Infertility: 2, Us: 0
Here’s the thing about doing rounds of fertility treatments back to back, it gives an instant rebound of hope and purpose after the first round fails. However, when the second one also fails it’s rapid fire disappointment.
And that’s where we are right now. I had so much hope for this round. Stronger meds and better numbers all seemed like things were lining up for a positive result but it just wasn’t meant to be.
Yesterday was spent considering our next steps. Our original plan was that our 3rd round of IUI would be completed with stronger meds, and I was comfortable with that. However, as the reality of two failed rounds and the costs associated with them sank in, I’m now very hesitant to move forward with another IUI. Our insurance provider doesn’t cover fertility treatments so we’ve been paying all of our medical bills 100% out of pocket. A third round of IUI with stronger medication is literally 3x the cost of one of our last treatment cycles, and it only nominally improves the success rate. Naturally my biggest fear is that we would throw all that money toward that IUI and still fail, then be that much more in the hole before moving to IVF.
So we changed gears a bit and started discussing IVF as a potential next step. It made me so hopeful. The success rates are so much more positive when compared to IUI, and my doctor has said several times that we are excellent candidates for IVF. But as I studied the cost sheet, I realized once again that none of this would be back and white. It’s never simple.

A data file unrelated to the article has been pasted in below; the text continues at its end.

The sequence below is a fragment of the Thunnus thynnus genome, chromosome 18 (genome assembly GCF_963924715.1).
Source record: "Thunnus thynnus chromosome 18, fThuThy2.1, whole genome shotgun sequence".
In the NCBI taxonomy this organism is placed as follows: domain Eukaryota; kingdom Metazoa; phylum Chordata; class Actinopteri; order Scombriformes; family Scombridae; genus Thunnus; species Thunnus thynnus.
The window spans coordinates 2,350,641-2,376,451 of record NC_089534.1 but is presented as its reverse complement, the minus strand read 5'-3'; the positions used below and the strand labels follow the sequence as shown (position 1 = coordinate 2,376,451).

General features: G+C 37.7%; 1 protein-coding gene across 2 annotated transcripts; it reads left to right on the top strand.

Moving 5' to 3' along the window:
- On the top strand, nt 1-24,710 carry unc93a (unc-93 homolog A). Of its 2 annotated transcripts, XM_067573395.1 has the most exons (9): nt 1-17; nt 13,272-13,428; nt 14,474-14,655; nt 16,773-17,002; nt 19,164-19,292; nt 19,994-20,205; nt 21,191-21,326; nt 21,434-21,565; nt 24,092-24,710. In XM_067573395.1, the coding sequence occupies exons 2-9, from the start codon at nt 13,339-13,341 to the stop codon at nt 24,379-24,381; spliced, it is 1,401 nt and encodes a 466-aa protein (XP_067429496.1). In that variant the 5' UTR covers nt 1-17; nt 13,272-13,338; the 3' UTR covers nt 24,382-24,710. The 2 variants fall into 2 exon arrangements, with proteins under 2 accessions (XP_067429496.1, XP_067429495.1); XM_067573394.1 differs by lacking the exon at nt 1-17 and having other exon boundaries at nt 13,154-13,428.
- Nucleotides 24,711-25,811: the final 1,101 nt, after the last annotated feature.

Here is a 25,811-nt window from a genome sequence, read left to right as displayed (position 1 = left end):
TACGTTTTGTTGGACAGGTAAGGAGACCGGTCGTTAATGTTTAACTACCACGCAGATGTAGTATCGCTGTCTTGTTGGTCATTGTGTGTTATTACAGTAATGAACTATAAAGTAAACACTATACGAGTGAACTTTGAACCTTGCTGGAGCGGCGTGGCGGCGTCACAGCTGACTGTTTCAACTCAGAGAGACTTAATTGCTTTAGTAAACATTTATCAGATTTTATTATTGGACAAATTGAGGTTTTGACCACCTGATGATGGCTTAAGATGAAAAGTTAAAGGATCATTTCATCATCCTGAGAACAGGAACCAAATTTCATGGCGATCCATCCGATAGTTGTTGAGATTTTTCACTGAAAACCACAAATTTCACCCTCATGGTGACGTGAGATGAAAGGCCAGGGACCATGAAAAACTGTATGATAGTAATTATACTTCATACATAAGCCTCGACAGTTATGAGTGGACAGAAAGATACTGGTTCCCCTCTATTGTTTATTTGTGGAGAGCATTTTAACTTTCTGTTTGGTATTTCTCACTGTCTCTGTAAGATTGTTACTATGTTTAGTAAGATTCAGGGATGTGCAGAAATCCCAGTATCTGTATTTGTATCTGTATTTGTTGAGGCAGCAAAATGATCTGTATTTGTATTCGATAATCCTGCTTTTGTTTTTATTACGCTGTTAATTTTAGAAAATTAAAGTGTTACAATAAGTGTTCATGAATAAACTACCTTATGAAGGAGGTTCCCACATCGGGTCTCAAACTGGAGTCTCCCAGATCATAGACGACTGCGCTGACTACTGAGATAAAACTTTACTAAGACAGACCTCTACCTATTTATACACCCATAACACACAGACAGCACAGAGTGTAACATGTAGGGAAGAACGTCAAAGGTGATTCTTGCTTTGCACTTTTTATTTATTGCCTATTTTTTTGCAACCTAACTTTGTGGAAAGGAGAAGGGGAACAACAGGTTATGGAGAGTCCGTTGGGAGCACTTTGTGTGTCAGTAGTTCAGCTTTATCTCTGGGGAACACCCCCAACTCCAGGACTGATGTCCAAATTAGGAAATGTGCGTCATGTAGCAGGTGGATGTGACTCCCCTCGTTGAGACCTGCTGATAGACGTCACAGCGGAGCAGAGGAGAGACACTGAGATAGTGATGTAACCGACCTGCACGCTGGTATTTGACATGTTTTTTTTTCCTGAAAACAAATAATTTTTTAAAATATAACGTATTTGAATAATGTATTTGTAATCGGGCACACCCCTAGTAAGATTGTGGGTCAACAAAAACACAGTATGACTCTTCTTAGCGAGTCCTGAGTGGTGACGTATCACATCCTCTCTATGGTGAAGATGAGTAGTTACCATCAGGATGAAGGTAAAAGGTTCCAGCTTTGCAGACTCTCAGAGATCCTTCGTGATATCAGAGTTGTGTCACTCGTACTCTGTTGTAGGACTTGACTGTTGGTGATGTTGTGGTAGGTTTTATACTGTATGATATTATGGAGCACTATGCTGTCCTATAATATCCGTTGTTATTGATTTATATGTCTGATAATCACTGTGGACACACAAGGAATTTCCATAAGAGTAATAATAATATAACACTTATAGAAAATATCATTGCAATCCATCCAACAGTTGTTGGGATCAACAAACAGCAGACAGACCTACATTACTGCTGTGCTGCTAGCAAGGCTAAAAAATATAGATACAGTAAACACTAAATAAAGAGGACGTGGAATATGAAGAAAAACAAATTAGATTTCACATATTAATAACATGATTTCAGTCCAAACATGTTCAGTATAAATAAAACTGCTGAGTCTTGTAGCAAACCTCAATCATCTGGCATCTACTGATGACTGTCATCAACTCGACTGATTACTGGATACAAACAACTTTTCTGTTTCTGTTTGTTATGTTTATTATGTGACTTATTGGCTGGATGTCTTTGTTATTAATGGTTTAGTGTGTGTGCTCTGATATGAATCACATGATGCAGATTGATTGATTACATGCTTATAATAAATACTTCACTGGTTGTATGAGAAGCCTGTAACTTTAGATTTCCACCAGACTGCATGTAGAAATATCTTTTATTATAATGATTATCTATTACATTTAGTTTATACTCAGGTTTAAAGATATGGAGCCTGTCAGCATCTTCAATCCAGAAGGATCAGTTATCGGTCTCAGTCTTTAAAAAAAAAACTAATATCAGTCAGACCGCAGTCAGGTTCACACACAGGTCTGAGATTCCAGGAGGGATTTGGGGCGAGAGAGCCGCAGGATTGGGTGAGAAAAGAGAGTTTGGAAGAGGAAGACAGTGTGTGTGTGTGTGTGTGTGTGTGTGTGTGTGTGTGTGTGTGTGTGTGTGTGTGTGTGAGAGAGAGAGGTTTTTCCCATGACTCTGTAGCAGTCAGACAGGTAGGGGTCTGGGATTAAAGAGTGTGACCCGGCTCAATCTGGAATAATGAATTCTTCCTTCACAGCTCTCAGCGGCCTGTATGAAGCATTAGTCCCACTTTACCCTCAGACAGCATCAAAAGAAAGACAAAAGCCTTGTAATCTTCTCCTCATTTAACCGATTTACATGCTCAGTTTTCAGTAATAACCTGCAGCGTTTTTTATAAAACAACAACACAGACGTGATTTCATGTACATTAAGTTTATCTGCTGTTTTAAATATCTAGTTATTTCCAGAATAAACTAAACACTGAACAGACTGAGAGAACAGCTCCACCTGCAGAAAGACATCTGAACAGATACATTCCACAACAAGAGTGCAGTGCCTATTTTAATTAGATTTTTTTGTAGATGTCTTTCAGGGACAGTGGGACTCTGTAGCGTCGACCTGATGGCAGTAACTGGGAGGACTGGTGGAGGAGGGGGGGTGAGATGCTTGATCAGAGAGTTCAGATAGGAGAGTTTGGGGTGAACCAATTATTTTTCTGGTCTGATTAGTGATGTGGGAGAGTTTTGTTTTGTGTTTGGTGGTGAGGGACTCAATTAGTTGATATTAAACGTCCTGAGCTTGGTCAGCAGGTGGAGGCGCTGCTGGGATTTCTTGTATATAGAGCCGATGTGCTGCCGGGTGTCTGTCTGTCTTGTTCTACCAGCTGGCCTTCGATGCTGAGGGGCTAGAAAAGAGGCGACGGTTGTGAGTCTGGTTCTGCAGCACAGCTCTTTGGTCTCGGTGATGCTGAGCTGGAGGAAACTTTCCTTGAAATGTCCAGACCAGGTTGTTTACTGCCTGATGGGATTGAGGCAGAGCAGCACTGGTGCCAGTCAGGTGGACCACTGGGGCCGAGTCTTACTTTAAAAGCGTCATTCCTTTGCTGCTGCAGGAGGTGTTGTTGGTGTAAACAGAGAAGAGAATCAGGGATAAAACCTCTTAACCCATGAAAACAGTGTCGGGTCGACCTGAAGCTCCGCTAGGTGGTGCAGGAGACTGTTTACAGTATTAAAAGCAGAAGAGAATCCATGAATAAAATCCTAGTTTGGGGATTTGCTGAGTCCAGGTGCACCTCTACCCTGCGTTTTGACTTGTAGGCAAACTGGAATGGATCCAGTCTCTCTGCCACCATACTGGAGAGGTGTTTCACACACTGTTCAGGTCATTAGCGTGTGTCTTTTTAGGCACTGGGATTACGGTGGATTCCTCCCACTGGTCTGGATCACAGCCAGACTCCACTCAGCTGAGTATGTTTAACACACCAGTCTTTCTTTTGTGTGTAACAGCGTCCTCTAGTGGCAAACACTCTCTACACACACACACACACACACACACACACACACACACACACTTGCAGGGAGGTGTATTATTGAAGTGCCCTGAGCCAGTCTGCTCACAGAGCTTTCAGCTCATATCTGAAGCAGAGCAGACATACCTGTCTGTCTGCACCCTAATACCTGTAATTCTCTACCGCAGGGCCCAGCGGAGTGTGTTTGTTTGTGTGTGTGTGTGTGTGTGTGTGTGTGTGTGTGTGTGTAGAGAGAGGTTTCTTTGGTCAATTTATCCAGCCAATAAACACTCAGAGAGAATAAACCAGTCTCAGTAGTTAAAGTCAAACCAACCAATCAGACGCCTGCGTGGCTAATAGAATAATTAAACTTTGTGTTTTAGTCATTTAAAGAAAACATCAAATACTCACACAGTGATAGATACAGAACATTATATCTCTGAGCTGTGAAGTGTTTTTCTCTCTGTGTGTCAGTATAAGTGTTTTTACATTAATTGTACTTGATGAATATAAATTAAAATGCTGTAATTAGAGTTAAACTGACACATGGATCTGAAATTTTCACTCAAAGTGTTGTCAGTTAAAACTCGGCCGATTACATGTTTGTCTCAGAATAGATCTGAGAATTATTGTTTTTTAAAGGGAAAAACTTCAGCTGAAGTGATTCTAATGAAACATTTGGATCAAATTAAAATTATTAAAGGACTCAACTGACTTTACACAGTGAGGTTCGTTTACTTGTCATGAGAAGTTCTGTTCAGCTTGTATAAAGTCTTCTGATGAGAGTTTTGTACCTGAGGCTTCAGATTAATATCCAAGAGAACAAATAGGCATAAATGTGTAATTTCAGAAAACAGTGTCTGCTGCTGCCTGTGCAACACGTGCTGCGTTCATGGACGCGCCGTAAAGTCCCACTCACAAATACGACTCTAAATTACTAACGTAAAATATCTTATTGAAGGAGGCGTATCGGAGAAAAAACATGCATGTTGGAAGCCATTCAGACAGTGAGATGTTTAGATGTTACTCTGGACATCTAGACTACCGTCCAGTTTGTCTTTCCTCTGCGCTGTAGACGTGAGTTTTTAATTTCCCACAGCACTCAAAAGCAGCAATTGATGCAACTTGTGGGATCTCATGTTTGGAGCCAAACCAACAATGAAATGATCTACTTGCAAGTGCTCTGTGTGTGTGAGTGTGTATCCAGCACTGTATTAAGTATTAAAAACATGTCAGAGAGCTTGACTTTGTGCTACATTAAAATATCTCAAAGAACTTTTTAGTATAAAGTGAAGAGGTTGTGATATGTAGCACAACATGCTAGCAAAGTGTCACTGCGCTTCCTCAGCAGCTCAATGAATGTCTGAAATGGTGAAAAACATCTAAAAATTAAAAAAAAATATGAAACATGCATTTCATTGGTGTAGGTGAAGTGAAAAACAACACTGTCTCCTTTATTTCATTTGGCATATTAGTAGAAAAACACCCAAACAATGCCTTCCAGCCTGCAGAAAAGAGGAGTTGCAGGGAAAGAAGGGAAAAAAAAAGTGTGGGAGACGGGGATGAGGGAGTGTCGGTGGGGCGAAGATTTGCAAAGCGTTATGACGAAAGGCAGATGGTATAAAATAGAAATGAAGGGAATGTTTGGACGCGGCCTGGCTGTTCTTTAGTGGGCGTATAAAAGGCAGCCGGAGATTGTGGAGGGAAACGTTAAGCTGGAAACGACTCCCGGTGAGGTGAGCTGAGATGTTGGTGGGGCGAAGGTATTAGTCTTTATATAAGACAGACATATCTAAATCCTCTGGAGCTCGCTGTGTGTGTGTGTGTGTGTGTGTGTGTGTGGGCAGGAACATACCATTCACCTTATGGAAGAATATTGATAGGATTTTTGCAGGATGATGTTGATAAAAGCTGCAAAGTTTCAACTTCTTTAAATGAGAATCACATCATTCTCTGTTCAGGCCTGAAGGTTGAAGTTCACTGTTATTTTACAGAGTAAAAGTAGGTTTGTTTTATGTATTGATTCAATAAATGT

I told a friend of mine yesterday that I felt like I was being asked to buy a baby. It’s ridiculous how little fertility coverage most Americans have, and how much the costs associated with fertility treatments are. Then you add in the emotional and physical costs and it’s almost too much.
But then you think, “What if it works?”
I used to think people were crazy to spend so much on fertility treatments, but it’s impossible to put a price tag on your children. I would have paid absolutely anything to save Aria.
When I think about the moment Aria’s sibling is born, and hearing those first cries as I hold a living, breathing baby in my arms, fifteen thousand dollars feels like such a small price to pay.
But it isn’t. And that’s the hard part.
But I refuse to accept that this is it for us. I don’t even know how to process that kind of a reality. My mothering spirit has been so conflicted from the moment I said goodbye to Aria and she needs purpose again.
I’m not sure where we are going from here. But we’re not giving up. I’ve still got a lot of fight left in me.